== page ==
Tag Archive literature

Love Unconfirmed

It was about eight o’clock in the evening. It is summer; the sun is slowly setting giving the sky a combination of pastel blue, grey and gold brightness. Shola was at the bus stop waiting for the bus,

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Maya Angelou (1928-2014)

Maya Angelou

Maya Angelou

Maya Angelou was born Marguerite Annie Johnson in 1928 in St. Louis, Missouri. Her parents divorced when she was only three and she was sent with her younger brother Bailey to live with their grandmother in the small town of Stamps, Arkansas. In Stamps, the young girl experienced the racial discrimination that was the legally enforced way of life in the American South, but she also absorbed the deep religious faith and old-fashioned courtesy of traditional African American life. She credits her grandmother and her extended family with instilling in her

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Chimamanda Ngozi Adichie

Chimamanda Ngozi Adichie

Chimamanda Ngozi Adichie

Chimamanda Ngozi Adichie writes about an Africa far removed from bleak media clichés. Claire Sawers chats to her about superstition and stereotypes

Chimamanda Ngozi Adichie’s voice reflects a life split between America and her home country, Nigeria. So while she’ll enunciate each of her words clearly and slowly, she’s also picked up that uniquely American habit of adding a questioning ‘right?’ at the end of her sentences, or throwing in a ‘what the heck’. Despite having studied in the US, and now dividing her time between homes in Maryland and Lagos, 31-year-old Adichie is in no doubt about her identity. ‘I always consider myself Nigerian; a Nigerian that likes to spend time in America.’

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Chinua Achebe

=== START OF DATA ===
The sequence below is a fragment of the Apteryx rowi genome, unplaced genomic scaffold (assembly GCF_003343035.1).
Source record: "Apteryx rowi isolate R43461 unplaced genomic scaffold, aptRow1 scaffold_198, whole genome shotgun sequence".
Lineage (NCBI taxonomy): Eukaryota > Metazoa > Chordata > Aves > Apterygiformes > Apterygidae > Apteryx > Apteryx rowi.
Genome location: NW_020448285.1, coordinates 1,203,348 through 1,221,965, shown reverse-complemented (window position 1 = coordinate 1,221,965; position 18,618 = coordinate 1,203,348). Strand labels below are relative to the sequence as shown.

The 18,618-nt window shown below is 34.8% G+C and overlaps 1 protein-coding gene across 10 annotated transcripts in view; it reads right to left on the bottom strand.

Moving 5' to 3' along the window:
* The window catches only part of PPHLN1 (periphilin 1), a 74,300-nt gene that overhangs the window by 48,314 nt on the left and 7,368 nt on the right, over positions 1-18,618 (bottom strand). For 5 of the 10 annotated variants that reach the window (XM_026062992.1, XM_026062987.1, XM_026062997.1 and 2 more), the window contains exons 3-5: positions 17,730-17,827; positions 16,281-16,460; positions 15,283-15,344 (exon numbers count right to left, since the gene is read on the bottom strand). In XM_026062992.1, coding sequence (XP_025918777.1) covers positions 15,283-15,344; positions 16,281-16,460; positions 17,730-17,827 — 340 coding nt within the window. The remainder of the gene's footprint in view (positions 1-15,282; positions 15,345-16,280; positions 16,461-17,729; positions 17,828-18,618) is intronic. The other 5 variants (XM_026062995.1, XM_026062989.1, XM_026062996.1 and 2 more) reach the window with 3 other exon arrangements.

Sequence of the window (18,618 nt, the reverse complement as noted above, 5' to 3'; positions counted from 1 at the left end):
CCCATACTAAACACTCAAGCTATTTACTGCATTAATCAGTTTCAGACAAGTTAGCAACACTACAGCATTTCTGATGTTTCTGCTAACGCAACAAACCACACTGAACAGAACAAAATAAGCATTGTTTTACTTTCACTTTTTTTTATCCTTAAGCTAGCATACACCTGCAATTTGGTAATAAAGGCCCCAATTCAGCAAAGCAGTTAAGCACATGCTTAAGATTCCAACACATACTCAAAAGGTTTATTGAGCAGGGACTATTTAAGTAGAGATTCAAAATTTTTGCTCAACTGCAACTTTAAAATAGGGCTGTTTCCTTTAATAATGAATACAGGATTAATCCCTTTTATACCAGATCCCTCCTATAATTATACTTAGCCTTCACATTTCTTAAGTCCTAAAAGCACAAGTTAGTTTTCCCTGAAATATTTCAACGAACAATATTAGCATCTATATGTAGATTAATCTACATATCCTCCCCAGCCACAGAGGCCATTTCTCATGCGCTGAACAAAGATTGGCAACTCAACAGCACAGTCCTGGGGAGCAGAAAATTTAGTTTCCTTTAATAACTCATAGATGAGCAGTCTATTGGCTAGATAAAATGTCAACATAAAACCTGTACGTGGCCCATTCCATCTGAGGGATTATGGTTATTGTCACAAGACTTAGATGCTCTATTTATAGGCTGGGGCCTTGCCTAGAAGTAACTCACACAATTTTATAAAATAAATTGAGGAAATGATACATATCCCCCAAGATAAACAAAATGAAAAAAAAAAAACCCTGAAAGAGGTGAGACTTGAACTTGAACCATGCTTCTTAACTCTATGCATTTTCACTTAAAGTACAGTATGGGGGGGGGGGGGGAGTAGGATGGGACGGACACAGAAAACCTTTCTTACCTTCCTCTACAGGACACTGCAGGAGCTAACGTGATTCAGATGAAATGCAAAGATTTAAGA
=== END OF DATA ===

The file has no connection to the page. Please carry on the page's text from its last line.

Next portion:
Chinua Achebe

Chinua Achebe

Chinua Achebe born November 16, 1930, and educated at Government College in Umuahia and at University College of Ibadan, Nigeria. He received a B.A. from London University in 1953 and in 1956 studied broadcasting in London at the BBC. He joined the Nigerian Broadcasting Company in Lagos in 1954, later becoming its director of external broadcasting. During the Civil War in Nigeria he worked for the Biafran government service. After the war he was appointed senior research fellow at the University of Nigeria, Nsukka, of which he is now emeritus professor of English. He has lectured at many universities worldwide, served as McMillan-Stewart Lecturer at Harvard and Presidential Fellow Lecturer at the World Bank (both 1998). Since 1990, he has been Charles P. Stevenson Jr. Professor of Languages and Literature at Bard College.

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Wole Soyinka

Wole Soyinka

Wole Soyinka

Akinwande Oluwole Soyinka, Nigerian playwright, poet, novelist, and critic, first black African who was awarded the Nobel Prize for Literature in 1986. Soyinka has been imprisoned several times for his criticism of the government. From the 1970s he has lived long periods in exile. Soyinka’s plays range from comedy to tragedy, and from political satire to the theatre of the absurd. He has combined influences from Western traditions with African myth, legends and folklore, and such techniques as singing and drumming.

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